How to Write Off a Fuel Allowance
- 1). Gather records that document your employee travel for the year. The best way to keep records is with a mileage log. You can also use company dispatch records or any other documents that can verify your travel.
- 2). Calculate the number of miles you drove on company business during the year. Do not include the miles you drove to and from work, unless you drove out of town to a temporary work assignment and spent at least one night there.
- 3). Go to Part II of IRS Form 2106, "Employee Business Expenses." Put the number of business miles on Line 13, and answer the other questions in Section A about your vehicle.
- 4). Calculate your mileage deduction by multiplying the number of business miles by the current standard mileage rate. For example, if you drove 8,000 business miles in 2011, your mileage deduction would be $4,000.
- 5). Calculate your actual work-related vehicle expenses if you think it will be higher than the mileage deduction. Actual expenses include things such as gas, oil, repairs, maintenance, vehicle insurance, vehicle interest payments and depreciation. Calculate the expenses using Sections C and D of Form 2106.
- 6). Compare your actual expenses to the standard mileage deduction. Write the higher amount on Line 22.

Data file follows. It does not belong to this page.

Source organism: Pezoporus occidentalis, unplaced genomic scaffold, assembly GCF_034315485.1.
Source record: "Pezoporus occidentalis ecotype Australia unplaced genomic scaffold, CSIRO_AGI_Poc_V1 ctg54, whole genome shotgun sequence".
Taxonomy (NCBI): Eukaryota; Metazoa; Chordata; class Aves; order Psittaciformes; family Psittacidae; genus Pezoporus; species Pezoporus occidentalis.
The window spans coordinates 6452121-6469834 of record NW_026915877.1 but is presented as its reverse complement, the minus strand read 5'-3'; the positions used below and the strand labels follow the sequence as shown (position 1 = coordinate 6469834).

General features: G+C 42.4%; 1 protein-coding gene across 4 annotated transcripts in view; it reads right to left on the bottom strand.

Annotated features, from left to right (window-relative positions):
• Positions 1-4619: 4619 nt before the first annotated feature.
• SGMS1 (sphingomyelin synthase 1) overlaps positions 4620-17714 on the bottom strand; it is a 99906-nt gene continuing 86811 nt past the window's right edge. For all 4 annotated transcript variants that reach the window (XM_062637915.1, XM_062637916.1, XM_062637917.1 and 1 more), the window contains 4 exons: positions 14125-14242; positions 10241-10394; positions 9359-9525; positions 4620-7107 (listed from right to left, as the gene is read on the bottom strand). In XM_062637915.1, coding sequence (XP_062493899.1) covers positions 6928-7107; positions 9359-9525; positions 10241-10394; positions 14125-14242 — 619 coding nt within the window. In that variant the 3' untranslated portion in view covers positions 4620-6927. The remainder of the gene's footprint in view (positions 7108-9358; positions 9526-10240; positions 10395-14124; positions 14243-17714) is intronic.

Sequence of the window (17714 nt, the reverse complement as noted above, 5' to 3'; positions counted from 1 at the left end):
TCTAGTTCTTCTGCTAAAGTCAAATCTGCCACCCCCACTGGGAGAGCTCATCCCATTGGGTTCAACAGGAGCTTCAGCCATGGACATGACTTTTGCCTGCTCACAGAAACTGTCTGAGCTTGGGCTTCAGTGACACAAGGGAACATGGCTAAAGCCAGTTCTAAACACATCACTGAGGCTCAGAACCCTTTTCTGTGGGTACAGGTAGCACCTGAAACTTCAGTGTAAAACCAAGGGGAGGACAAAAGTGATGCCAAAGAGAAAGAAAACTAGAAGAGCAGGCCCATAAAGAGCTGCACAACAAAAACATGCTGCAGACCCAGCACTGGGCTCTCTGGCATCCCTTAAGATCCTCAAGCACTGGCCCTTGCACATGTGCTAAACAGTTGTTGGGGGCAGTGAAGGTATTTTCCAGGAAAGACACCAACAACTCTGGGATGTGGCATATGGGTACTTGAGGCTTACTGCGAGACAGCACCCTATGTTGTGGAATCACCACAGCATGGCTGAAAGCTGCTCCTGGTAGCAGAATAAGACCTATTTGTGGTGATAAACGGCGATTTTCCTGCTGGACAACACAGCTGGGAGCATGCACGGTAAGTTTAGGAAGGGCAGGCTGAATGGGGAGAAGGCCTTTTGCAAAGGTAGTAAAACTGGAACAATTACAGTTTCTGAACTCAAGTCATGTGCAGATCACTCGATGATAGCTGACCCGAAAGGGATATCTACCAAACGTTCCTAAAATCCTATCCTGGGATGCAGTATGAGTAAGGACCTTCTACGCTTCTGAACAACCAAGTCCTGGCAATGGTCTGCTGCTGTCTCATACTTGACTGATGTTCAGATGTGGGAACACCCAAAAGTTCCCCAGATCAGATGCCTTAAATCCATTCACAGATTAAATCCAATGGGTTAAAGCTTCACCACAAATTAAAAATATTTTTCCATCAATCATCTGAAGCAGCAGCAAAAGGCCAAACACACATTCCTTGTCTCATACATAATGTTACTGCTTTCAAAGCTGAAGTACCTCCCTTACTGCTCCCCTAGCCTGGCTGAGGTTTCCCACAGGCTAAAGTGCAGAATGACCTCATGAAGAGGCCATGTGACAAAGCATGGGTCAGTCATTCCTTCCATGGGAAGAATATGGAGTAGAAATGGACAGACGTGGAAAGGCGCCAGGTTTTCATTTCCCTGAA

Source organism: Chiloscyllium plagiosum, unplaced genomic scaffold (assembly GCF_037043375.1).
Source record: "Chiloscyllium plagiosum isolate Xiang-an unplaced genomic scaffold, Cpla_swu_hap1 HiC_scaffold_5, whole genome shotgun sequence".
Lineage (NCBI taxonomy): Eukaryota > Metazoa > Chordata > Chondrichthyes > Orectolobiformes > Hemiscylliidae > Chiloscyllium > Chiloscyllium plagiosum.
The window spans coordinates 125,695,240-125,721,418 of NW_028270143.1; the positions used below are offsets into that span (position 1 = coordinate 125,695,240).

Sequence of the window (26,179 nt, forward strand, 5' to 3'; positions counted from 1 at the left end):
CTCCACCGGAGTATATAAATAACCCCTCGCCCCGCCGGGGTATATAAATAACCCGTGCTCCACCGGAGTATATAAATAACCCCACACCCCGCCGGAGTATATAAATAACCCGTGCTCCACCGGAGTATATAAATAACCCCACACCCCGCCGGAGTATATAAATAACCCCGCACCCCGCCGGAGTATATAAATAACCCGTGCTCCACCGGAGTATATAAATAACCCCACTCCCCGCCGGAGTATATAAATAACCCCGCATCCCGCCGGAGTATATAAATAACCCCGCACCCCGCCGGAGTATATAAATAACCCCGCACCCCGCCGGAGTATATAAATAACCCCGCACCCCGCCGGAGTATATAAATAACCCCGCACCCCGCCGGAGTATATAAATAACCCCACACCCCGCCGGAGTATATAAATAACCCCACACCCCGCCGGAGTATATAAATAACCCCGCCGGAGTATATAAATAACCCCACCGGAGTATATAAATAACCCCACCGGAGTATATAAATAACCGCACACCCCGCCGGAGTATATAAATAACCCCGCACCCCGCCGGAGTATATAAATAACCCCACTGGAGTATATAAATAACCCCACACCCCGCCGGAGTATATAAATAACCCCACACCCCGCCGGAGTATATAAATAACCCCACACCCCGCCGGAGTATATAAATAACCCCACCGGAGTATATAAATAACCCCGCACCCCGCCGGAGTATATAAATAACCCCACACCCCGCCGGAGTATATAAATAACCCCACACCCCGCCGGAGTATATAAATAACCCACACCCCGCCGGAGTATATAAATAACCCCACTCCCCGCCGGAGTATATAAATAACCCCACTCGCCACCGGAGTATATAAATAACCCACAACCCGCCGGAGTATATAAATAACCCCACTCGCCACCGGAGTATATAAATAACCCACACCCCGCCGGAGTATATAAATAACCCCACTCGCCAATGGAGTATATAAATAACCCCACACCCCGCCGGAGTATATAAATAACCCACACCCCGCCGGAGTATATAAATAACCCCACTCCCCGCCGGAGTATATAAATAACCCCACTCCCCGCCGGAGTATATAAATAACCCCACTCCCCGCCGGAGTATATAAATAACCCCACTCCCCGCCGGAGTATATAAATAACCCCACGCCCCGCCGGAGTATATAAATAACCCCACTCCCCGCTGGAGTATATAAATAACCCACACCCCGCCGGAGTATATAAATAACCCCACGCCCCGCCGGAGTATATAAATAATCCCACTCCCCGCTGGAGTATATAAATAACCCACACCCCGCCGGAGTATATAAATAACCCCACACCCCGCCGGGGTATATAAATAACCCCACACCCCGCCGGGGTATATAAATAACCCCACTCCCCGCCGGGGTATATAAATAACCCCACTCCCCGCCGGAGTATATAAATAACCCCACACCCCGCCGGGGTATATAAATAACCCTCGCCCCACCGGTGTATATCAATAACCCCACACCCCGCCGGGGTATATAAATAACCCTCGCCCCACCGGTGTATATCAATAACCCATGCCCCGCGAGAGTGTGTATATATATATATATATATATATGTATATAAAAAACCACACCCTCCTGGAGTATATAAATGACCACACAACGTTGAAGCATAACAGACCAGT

- 7). Go back to Part I of the form and enter the amount from Line 22 on Line 1.
- 8). Enter any other employee business expenses on Lines 2-5. These expenses can include parking fees, tolls, cab fares, the costs of traveling and staying out of town, business meals and entertaining costs, professional dues, professional journals, work clothing, tools, job training costs and anything else that you had to pay for out of your own pocket in order to perform your job.
- 9). Follow the directions on the rest of the form to get the total amount of your employee business expenses on Line 10.
Enter the amount from Line 10 of Form 2106 on Line 21 of IRS Schedule A (Form 1040,) "Itemized Deductions."
Fill out the rest of Schedule A to find the total amount of your itemized deductions. You will need to include expenses such as state income or sales taxes, mortgage interest payments, property tax payments, charitable contributions and medical expenses to find the total amount, which will be on Line 29.
Compare the total of your itemized deductions against your standard deduction to see which is higher. If your itemized deductions are higher than your standard deduction, write the amount on Line 40 of Form 1040. The standard deduction amounts for 2011 were $5,700 for a single person, $8,400 for head of household, and $11,400 for a married couple. These amounts could change in future years. If the total of your itemized deductions is lower than your standard deduction, then you should take the standard deduction and there is no reason to file the Form 2106 or Schedule A.